By Amy Abrams
Dreams Come True for Talented Swedish Tapestry Artist Living on Maryland’s Eastern Shore
While growing up as a girl in Sweden, Ulrika Leander’s parents often fretted about how their dear daughter would support herself if she became (gasp!) an artist, her intended career. Clever parents that they were, they whisked her away to language school in Switzerland—for which she showed zero inclination, then nursing school—until she flunked out, due to dire lack of interest. Finally succumbing to their daughter’s wishes, as well as wooed by her exhibited talents (tapestries woven on wooden looms with boldly colored threads), Leander’s parents set her free to realize her dreams. She relocated roughly six hours north of her family’s rural home to attend art school in Stockholm, the country’s capital and cultural center.
Ultimately, Leander would obtain a master’s degree in Fiber Art and Design, then establish and direct the Fiber Arts Department at the Course Center at the University of Lund in southern Sweden. Today, her large-scale tapestries, created from watercolors of her own designs and then carefully crafted on a mammoth loom in her Royal Oak art studio on Maryland’s Eastern Shore, are in the collections of major corporations and hospitals worldwide, as well as grace the walls of some of the grandest homes across the globe.
Leander, like most tapestry weavers, loves solitude and possesses the patience of saints. Large-scale tapestry-making is an extremely laborious process. Picture it: one thread at a time, hand-woven through a large loom where hundreds of vertical threads have been strung. To achieve the final product, her initial watercolor design is enlarged and then set behind the vertical threads, so she can follow the often-intricate patterns by weaving varied colored yarns. Leander has created tapestries as large as 32-feet wide, taking over a year to complete. In our faster-is-better, highly technological world, this is a refreshing and welcome return to the slower pace of pre-industrial society, where craft was honored, and even considered noble.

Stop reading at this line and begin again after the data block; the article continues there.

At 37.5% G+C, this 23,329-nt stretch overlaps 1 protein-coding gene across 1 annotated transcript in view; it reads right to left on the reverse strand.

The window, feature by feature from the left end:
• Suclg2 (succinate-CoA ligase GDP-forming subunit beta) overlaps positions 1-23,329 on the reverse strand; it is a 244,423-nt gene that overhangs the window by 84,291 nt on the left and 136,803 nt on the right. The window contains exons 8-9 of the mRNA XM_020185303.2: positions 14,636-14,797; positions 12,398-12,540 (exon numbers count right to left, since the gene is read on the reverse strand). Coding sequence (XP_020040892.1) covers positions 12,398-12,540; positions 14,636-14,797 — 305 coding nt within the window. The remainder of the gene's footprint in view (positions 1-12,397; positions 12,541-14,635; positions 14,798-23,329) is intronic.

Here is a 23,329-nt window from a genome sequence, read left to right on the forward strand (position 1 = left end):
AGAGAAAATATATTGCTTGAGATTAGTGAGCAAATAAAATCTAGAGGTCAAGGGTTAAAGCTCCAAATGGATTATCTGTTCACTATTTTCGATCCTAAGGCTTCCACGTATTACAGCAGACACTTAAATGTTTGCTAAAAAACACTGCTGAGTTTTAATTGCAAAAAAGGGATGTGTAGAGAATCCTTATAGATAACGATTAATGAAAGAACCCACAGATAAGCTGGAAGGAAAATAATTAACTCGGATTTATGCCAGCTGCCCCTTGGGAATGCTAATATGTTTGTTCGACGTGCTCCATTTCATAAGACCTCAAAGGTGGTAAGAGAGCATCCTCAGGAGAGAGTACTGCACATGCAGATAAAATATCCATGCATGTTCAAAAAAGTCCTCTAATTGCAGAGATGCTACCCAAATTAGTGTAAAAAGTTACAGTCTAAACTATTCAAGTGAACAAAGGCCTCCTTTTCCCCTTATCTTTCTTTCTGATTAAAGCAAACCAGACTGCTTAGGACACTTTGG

Leander describes her day-to-day (often six hours at the loom) as a kind of meditation. Quiet, serenity and peace are prerequisites for a successful outcome. Even music is a distraction. Even her two cats in the studio are a no-no. As she approaches new areas of her design, she’ll tell you, “High concentration is required.” New challenges, and therefore new resolutions, continually present themselves in her tapestries. Overcoming these obstacles has developed her sophisticated command of color and strong sense of composition, elevating her tapestries, considered by some as craft, into masterful works of art. While working from original designs, she appropriates the paintings of some of her “artist heroes,” including Henri Matisse, Joan Miró, Victor Vasarely and Claude Monet. Leander portrays, on occasion, a childlike simplicity in her drawings, a “naive” approach (as it’s coined in art world terminology), adding a freshness and liveliness to her tapestries.